Considerations on the Structure of the Styles The use of many narrower styles will yield interrelated scales, and the intercorrelations could be used to derive fewer and more abstract styles, which poses the question what these different levels are good for.

To uphold the use of the narrower styles, it is important to demonstrate a that they can be separated conceptually and empirically and b that each style predicts different phenomena and is not redundant.

Being sarcastic does not necessarily mean that one is also more cynical, although these two styles will be highly correlated. Training to be witty might enhance wit, but not necessarily satire, although both might correlate as well.

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This suggests that it is best to keep the concepts at this level of abstraction, rather than, for example, cluster them together and use aggregated styles. However, one can look at the interrelations among the styles based on covariations of individual differences in a sample and conduct a second-order factor analysis for two reasons.

First, one can examine how these interrelations can be represented in a smaller space and describe the styles at an aggregated level. While there is no intention of reducing these styles to a fewer number of concepts, it might provide insights into the structure of the styles and indicate where they overlap.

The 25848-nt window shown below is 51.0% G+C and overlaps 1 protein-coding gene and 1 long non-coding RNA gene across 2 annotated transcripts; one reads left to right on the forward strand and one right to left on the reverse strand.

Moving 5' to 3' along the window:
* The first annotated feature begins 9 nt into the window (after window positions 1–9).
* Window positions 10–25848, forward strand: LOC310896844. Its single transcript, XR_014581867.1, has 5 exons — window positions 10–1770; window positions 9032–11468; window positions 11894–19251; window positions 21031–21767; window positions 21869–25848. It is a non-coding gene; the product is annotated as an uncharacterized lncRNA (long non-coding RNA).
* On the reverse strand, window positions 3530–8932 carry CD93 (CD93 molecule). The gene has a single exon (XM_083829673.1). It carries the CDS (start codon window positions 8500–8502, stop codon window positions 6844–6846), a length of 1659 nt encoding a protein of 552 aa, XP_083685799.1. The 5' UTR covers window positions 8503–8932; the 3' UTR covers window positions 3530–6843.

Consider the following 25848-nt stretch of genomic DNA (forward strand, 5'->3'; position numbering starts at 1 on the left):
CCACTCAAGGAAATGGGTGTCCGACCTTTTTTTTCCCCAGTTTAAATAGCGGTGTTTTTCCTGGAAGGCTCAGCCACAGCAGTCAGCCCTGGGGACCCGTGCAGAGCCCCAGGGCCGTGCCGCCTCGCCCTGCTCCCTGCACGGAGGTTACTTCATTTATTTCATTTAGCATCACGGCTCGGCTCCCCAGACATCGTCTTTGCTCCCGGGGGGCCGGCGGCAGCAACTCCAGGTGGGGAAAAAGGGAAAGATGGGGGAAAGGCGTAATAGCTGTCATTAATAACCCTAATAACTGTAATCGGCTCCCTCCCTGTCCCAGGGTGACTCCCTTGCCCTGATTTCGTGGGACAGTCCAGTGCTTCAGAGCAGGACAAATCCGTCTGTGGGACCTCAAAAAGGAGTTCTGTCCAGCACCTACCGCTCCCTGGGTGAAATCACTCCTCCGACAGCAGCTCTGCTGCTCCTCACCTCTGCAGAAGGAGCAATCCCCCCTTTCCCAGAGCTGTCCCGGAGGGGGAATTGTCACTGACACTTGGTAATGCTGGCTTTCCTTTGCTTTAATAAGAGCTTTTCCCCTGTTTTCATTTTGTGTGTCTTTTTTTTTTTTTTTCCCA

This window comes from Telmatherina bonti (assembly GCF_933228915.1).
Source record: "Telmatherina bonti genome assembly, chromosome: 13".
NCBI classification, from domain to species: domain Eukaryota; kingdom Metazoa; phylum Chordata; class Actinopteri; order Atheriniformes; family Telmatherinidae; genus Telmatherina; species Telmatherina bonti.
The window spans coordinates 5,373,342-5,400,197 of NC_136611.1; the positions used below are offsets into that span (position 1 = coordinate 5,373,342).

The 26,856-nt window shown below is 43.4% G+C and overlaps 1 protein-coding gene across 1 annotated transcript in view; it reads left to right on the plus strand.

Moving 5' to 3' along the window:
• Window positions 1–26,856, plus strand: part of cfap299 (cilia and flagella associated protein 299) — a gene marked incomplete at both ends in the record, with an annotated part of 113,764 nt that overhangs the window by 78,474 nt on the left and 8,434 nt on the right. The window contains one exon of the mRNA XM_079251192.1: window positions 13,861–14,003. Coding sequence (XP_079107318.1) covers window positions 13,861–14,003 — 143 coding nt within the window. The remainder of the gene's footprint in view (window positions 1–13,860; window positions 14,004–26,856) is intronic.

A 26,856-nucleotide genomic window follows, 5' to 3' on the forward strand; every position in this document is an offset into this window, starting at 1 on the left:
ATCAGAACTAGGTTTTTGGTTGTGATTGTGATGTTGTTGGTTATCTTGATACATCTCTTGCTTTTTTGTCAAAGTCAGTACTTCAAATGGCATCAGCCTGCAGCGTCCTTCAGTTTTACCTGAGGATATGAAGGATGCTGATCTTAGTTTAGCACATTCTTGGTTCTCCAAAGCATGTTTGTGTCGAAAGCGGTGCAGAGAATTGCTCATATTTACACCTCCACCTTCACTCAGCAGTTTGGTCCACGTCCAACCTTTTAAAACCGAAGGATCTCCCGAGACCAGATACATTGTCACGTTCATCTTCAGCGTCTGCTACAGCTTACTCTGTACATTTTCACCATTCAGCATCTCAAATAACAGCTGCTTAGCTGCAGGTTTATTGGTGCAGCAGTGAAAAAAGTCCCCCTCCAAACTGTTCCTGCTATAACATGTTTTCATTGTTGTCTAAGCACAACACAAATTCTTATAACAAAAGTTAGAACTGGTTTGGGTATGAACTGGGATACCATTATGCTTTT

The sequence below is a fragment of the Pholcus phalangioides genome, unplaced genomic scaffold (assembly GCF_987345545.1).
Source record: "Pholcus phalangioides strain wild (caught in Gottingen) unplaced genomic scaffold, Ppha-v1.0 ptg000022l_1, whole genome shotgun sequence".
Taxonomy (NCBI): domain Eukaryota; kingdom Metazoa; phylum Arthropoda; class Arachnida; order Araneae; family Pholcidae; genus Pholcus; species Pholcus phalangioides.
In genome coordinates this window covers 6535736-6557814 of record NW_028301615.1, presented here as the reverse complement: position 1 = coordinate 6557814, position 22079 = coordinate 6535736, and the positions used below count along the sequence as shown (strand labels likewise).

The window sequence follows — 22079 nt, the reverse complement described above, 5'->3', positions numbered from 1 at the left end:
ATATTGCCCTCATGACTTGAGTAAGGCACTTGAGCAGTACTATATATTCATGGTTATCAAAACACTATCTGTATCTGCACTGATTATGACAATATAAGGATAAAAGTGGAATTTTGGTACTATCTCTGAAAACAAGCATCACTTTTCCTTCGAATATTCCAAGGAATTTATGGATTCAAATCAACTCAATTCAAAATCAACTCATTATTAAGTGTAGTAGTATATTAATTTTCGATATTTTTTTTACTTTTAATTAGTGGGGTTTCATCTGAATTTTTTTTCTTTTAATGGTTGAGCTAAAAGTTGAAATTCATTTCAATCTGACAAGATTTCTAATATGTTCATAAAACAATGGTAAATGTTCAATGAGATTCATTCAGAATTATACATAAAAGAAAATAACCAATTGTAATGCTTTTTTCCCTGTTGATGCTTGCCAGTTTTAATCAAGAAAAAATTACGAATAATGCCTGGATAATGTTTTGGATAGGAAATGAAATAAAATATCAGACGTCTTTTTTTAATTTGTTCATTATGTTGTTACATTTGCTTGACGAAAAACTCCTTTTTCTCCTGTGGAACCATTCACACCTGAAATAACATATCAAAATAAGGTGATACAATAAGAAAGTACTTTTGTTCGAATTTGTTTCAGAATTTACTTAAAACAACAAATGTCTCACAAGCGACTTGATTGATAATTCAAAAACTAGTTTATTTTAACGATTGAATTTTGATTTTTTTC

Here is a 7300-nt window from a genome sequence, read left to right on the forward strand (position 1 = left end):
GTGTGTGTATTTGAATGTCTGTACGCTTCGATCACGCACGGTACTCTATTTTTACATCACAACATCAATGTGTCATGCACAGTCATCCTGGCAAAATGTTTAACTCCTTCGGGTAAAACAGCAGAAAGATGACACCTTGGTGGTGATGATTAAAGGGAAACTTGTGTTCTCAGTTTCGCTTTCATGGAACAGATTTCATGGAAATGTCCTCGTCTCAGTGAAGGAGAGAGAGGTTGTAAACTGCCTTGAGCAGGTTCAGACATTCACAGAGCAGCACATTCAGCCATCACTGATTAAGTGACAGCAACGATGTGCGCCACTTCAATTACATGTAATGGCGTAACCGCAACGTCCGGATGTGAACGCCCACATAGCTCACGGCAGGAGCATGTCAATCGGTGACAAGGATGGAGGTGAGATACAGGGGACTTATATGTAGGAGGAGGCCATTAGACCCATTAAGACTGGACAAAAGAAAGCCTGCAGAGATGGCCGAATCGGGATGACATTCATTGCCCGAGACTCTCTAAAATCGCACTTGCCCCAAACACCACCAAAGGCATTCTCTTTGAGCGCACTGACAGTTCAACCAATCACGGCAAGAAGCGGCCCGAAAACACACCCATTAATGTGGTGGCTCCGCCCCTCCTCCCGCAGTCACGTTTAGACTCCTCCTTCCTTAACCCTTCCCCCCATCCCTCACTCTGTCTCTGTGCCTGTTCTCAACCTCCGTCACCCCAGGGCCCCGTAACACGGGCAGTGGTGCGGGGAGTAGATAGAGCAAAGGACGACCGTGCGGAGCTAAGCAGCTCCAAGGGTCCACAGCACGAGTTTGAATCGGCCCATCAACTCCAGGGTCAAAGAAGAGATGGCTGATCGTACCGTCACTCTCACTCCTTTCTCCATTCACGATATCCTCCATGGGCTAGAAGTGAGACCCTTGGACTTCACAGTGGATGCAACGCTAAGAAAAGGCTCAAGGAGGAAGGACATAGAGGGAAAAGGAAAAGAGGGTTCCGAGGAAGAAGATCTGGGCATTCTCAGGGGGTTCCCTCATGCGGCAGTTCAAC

Should styles correlate too highly, one might consider dropping some or combining them at a conceptual level to form a new scale but not a factor derived from it.

Second, structure-building methods could be applied to empirically test the assumptions of different authors about the structure inherent in this list of styles. For example, Lauer ordered the styles in the sequence listed above to reflect different mixtures of two tendencies, namely self-assertion as a consciousness-limiting tendency and participation as a consciousness-expanding tendency. This allows for predictions about the relative proximity of these two styles as well as the postulate that two factors might be sufficient to represent most of the variance.

Interestingly, Schmidt-Hidding ordered the styles similarly. However, these are spread along a rhomboid that is marked by what he considered to be key terms i. These and some satellite words with lower frequency as well as the comic styles are depicted in a topographical model see Figure 1A. While the generation of the model is not fully explicated and it is also not clear whether these terms would be still the most frequent nowadays, this configuration can be taken allowing for hypotheses about the structure of the eight comic styles to be tested empirically Study 1.